By Melissa Dittmann Tracey, REALTOR Magazine
More studies are showing the power of green on boosting sales prices. In the most recent study, University of California researchers found that green-certified, single-family homes sold for $34,800 more — or 9 percent more — than comparable non-green certified homes.
Researchers analyzed 1.6 million home sales from 2007 to 2012 to determine if “green” really helped homes net more at times of resale.
The researchers called the findings the “Prius effect,” since the California cities that had the highest sales prices of green homes also were in places that had the highest sales of electric vehicles.
“We observed a phenomenon we’ve termed the ‘Prius effect’ — a positive correlation between the value of green home labels and environmental ideology, as measured by the rate of hybrid registrations,” co-author Nils Kok, visiting professor at the University of California, Berkeley, told USA Today. Such residents may view green homes as “a point of pride or status symbol,” Kok added.
Previous studies that focused on home sales in Seattle and Portland, Ore., also found that “green” homes sell for higher dollar–as well as stay on the market a fewer number of days. Continue reading »
By Melissa Dittmann Tracey, REALTOR® Magazine
Some recent studies suggest that green homes sell faster and for higher dollar than their non-energy saving counterparts. For example, in Seattle, new homes certified green (such as from the government’s Energy Star or U.S. Green Building Council’s LEED) sold for 22 percent more per square foot and spent 12 percent less time on the market, according to the ECert report by GreenWorks Realty in Seattle, which analyzed data from the Northwest Multiple Listing Service of new homes sold from September 2007 to February 2010. (Green homes made up 6 percent of the market.)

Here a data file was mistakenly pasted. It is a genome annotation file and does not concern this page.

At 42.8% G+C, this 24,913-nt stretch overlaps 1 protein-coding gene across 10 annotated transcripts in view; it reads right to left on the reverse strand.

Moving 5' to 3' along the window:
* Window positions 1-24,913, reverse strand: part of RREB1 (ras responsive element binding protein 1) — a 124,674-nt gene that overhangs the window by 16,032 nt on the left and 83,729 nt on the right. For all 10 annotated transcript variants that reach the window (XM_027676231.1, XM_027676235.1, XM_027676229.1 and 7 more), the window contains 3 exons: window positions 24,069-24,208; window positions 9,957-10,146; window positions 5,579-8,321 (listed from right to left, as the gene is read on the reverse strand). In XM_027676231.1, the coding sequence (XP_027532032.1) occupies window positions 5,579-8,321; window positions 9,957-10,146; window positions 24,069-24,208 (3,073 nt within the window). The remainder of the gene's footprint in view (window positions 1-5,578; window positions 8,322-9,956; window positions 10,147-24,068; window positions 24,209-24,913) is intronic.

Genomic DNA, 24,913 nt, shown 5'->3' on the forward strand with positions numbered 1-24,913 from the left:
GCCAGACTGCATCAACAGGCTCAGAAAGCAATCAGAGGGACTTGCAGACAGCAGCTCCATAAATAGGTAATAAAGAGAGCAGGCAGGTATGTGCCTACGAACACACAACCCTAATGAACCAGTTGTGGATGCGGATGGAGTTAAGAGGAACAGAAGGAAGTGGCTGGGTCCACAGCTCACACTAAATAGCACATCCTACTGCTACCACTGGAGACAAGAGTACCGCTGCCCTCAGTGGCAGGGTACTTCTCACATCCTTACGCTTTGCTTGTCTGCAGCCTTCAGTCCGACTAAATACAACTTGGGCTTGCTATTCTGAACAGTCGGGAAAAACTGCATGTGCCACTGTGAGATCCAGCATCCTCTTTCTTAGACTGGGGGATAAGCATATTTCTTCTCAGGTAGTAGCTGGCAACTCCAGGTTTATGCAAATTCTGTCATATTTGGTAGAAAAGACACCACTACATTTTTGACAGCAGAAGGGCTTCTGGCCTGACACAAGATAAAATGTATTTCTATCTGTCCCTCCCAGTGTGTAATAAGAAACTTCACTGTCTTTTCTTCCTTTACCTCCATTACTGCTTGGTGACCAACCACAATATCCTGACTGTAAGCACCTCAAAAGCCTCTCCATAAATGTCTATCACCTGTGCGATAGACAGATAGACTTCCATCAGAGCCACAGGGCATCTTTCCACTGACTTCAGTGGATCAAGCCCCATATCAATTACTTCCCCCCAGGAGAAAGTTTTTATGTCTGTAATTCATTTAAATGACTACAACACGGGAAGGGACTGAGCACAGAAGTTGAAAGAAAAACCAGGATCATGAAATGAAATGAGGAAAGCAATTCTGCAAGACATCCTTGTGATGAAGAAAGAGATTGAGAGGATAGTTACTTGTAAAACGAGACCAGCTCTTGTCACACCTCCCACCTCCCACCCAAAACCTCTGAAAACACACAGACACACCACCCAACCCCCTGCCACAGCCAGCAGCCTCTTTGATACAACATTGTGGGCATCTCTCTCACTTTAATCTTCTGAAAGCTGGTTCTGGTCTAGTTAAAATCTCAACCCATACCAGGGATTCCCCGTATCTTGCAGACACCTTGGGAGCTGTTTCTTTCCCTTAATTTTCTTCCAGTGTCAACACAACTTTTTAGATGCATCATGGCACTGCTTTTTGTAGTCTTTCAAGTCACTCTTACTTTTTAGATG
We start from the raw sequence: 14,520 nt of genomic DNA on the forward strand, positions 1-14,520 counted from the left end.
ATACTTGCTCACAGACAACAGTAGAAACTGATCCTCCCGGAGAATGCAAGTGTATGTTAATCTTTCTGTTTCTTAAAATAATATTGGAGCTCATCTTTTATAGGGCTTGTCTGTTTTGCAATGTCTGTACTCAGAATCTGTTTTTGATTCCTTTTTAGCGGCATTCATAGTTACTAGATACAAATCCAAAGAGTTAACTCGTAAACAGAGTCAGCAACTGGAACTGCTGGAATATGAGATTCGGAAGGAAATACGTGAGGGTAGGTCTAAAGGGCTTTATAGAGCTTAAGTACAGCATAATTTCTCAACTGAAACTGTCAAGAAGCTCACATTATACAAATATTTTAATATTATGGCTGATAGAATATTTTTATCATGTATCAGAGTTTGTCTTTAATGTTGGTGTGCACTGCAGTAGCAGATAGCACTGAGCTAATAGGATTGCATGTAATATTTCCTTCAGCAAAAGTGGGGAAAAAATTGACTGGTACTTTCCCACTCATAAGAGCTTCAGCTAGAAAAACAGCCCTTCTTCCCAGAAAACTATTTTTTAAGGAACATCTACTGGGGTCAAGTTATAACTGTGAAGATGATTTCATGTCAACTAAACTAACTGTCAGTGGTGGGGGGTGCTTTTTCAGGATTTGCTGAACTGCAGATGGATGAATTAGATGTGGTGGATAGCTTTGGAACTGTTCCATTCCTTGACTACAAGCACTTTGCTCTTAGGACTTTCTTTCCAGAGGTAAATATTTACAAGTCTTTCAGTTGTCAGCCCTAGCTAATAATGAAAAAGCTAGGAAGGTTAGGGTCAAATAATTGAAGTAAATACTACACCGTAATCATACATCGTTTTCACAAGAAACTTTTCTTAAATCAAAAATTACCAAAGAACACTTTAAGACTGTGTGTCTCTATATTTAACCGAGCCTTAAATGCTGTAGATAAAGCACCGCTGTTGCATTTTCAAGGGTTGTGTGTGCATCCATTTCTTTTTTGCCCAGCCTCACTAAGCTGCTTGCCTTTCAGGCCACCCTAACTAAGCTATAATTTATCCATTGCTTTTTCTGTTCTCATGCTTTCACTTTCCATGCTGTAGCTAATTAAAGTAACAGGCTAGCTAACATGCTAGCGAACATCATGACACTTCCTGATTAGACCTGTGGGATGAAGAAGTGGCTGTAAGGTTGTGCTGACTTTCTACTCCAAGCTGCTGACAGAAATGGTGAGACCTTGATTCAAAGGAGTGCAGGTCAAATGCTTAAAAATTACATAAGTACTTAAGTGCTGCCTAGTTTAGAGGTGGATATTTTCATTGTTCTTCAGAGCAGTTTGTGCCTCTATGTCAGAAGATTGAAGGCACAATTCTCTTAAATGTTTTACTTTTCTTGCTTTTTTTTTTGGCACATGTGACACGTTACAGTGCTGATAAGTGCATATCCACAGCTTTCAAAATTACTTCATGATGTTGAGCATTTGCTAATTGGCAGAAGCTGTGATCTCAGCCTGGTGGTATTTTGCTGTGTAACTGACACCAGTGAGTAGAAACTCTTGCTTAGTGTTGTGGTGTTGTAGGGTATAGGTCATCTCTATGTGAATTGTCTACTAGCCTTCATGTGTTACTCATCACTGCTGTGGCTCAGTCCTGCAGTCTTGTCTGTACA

Similar results were found in a separate study of “green” certified homes in Portland. New homes in that region sold for 18 percent more while existing-homes with a certification sold for 23 percent more compared to non-green homes, according to Earth Advantage Institute, which pulled data from the Portland area Regional Multiple Listing Service of homes sold from 2009 to 2010.
While more buyers are expressing an interest in “green” energy efficient materials in homes, they’re finding that going “green” can be expensive. For example, solar water heating systems can cost between $1,500 to $3,500 and solar panels upwards to $15,000. (It’s important to note that cheaper “green” alternatives for your home exist that can still offer savings to your utility bills, such as changing out your light bulbs to compact fluorescent light bulbs can reduce electricity costs.)
Some home owners or buyers are turning to Energy Efficient Mortgages or EEMs to curtail the costs of installing green features. Continue reading »